People of the desert and people of the Arctic could not be more different, and yet, they are both united by an innate awareness that one cannot survive tough environments unless we rely on others and others rely on us.

We treat our terrains and climates with humility, and we have worked with our natural resources and environments to develop our countries and communities. Furthermore, we have endeavored to ensure our national agendas are founded on a bedrock of sound, sustainable policies.

However, in today’s world, countries can ill-afford to operate in isolation, as the global economy is connecting civilizations and cultures in an unprecedented and inextricable manner. We simply cannot ignore the external changes and events to our planet and people, and must have the courage to take a long, hard look at ourselves and our legacy.

For example, our world still has 783 million people in poverty. On the one hand, there is more food on the planet than at any point in human history and on the other hand, hunger is on the rise – with 821 million people reported by the United Nations as under-nourished in 2018. And the urgent need to address global warming whilst working toward achieving the UN’s Sustainable Development Goals (SDGs) has never been greater.

Global challenges related to climate change, poverty, inequality, energy, water, food security and health are accelerating the need for all of us to work together to find sustainable solutions.

To this end, the leaders of the United Arab Emirates, much like their counterparts in the Nordic countries, have always recognized that the most sustainable solutions emerge through a process of cooperation. Historically, the UAE has demonstrated extraordinary stewardship to support global humanitarian causes through agencies such as the Abu Dhabi Fund for Development, which is a foreign aid agency that provides concessionary loans to fund economic and social development projects.

More recently, many of us are familiar with initiatives such as the Zayed Sustainability Prize (formerly Zayed Future Energy Prize), which I have been privileged to have chaired since 2011. In my capacity as chairman of the Prize, I have worked with several Emiratis leaders, who are committed to identifying ways and means to address our collective challenges.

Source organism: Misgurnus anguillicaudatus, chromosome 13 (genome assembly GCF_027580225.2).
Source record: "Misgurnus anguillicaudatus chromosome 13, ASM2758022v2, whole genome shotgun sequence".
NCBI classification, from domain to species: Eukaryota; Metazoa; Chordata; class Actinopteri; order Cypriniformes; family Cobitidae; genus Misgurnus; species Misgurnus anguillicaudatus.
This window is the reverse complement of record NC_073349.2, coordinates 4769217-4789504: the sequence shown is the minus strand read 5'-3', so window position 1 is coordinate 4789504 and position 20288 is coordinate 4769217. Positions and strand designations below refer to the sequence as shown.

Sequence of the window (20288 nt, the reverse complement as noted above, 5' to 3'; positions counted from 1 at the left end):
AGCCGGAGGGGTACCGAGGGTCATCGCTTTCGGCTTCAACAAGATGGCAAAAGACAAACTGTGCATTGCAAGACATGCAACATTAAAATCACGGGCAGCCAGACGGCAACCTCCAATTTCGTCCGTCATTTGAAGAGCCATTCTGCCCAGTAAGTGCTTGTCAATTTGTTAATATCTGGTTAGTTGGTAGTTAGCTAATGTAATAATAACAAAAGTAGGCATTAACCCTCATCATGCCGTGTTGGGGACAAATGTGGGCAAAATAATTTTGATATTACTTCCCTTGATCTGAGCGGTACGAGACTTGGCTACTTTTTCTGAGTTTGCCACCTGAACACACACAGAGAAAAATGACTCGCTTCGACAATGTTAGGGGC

I have also been privileged to witness the positive impact the Prize has had across communities around the world. To date, the Prize has awarded 76 winners and has impacted 318 million lives through the winners’ sustainability solutions. It has also offset 1.3 billion tons of carbon emissions, powered 50 million homes with renewable energy, provided 8.5 million people with access to clean, affordable potable water, reached 25 million school-aged children with solar lighting, created 400,000 jobs and upskilled 10 million people.

As it focuses on identifying and championing gamechangers that are offering sustainable solutions across the categories of Health, Energy, Water and Food, the Prize is truly aligned with the UN’s SDGs and UAE National Agenda. It is also unique in its ability to reach out to global high schools – the wellspring of our future leaders and changemakers – by honoring six high schools from around the world.

At the 2019 awards ceremony, the finalists and winners of the Prize offered glimpses of hope and optimism – through their stories and successes. As I watched the UAE’s His Highness Sheikh Mohammed bin Zayed Al Nahyan, embrace a young high school student from Ghana – I witnessed a poignant moment. It was a moment that encapsulated the growing commitment of the UAE’s leadership towards effective, innovative and inspirational solutions, and a moment that embodied a spirit of enterprise, passion and tolerance – which the UAE is celebrating through 2019.

The UAE understands that collaboration and cooperation are imperative to achieving sustainable solutions. By coming together as one united world, our collective ideas, imagination and innovation can coalesce to meet the global goals. We owe it to our current planet and its people, as well as to our future generations.